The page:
The rise of empowered lay leadership also happened in the Northern Outreach Program. The emergence of this new level of lay leadership, reminds me of Jesus disciples who were called “uneducated, common men“. It is certainly a very good sign for sustaining the relatively new churches stated among the peoples of northern Ghana whether in their home areas or in the cities.

Man reading the Gospel of Mark in Krakye

Man reading the Gospel of Mark in Krakye

When I attended the celebration of 25 years of the Northern Outreach Program, I found a large hall full of representatives of churches established by the program, few educated, all with their Bibles in their languages.. When we spoke to them about the rise of local, respected lay leadership through literacy and the Scriptures in the heart language, we got a chorus of verbal affirmation, as we did when we told our observations of other results. We were not telling them anything new, just affirming what they were experiencing.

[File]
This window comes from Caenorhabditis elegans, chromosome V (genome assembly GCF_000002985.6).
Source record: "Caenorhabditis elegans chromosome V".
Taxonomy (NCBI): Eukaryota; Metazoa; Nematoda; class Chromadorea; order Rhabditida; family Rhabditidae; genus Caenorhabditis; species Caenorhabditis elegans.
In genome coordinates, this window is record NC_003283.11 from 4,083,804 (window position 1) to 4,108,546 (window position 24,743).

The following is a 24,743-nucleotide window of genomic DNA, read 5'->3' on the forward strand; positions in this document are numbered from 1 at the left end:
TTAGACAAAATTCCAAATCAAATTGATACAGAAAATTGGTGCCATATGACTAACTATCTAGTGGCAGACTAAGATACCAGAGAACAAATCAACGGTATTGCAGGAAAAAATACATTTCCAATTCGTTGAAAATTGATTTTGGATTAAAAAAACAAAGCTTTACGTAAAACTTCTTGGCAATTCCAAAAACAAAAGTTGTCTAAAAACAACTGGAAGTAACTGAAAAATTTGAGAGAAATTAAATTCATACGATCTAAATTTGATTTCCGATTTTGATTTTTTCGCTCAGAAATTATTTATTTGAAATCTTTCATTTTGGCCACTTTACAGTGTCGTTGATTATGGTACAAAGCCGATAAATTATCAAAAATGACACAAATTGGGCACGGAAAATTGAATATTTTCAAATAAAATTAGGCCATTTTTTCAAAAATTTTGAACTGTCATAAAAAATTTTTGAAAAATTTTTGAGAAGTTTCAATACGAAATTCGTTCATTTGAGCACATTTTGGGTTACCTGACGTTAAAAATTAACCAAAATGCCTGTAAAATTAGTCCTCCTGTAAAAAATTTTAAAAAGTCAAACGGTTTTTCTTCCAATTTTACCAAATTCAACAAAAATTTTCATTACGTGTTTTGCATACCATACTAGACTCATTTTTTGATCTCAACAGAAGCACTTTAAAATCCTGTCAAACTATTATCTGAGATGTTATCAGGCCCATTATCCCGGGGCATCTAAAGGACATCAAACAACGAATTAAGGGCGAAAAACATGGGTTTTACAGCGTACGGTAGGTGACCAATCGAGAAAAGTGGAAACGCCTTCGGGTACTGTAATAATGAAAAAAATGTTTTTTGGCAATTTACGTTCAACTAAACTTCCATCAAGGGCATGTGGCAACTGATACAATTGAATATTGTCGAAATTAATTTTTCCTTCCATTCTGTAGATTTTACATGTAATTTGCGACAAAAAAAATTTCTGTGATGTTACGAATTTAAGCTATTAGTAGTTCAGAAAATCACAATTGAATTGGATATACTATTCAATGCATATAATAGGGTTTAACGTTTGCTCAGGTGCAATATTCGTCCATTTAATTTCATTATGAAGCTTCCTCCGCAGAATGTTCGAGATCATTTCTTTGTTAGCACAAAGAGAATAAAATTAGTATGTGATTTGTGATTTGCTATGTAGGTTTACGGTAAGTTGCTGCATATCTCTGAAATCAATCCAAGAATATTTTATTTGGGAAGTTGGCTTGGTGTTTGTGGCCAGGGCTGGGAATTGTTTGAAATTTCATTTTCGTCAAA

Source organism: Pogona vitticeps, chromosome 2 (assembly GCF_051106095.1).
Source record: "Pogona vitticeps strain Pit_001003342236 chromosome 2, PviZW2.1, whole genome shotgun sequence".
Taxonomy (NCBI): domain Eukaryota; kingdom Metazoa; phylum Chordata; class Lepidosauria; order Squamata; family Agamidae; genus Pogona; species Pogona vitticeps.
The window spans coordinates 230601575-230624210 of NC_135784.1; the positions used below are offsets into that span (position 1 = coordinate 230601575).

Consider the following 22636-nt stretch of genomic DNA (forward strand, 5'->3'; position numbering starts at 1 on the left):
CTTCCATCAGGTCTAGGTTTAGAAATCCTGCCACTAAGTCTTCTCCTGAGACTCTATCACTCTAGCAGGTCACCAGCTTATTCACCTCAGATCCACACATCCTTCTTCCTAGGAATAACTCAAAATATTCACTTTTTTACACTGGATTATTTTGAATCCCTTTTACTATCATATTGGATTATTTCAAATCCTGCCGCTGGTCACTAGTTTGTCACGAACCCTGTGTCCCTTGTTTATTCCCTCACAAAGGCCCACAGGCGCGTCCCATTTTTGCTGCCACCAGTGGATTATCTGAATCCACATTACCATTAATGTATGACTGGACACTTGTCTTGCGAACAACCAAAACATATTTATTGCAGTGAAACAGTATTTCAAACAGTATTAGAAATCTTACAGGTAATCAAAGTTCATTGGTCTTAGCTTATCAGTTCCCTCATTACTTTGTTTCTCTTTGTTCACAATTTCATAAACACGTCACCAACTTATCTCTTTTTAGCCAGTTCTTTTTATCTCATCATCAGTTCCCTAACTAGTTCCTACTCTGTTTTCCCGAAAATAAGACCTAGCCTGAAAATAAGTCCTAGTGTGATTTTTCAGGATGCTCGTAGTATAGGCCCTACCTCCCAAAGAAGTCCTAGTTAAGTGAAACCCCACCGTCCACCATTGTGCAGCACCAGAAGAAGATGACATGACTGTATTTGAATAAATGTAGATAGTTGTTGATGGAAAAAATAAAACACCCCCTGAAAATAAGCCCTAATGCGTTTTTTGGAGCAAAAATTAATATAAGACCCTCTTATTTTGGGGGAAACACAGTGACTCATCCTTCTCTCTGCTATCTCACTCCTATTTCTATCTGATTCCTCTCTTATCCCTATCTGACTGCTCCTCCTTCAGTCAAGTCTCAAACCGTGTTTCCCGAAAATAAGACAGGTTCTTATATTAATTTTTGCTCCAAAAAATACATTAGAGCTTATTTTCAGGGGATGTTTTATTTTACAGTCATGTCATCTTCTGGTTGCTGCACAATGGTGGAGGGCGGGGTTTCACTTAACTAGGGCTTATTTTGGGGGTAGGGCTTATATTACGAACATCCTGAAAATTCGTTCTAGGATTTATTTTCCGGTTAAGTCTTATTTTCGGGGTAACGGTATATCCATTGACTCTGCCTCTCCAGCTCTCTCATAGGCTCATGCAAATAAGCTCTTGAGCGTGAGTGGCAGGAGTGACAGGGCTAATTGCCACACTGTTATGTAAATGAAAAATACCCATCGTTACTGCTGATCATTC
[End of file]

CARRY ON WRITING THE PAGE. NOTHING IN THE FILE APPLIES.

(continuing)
One of the reasons we are involved in Bible translation is the sustained results it achieves. That is why the byline for this blog contains the words “lasting impact.”

You did not choose me. I chose you and sent you out to produce fruit, the kind of fruit that will last. (John 15:16)

Coverdale and transformation

Coverdale Bible

Coverdale Bible

Today in 1569, Myles Coverdale died. His translation of the Bible into English was the first complete Bible in English to be printed thanks to Gutenberg’s invention. Previous translations were hand copied.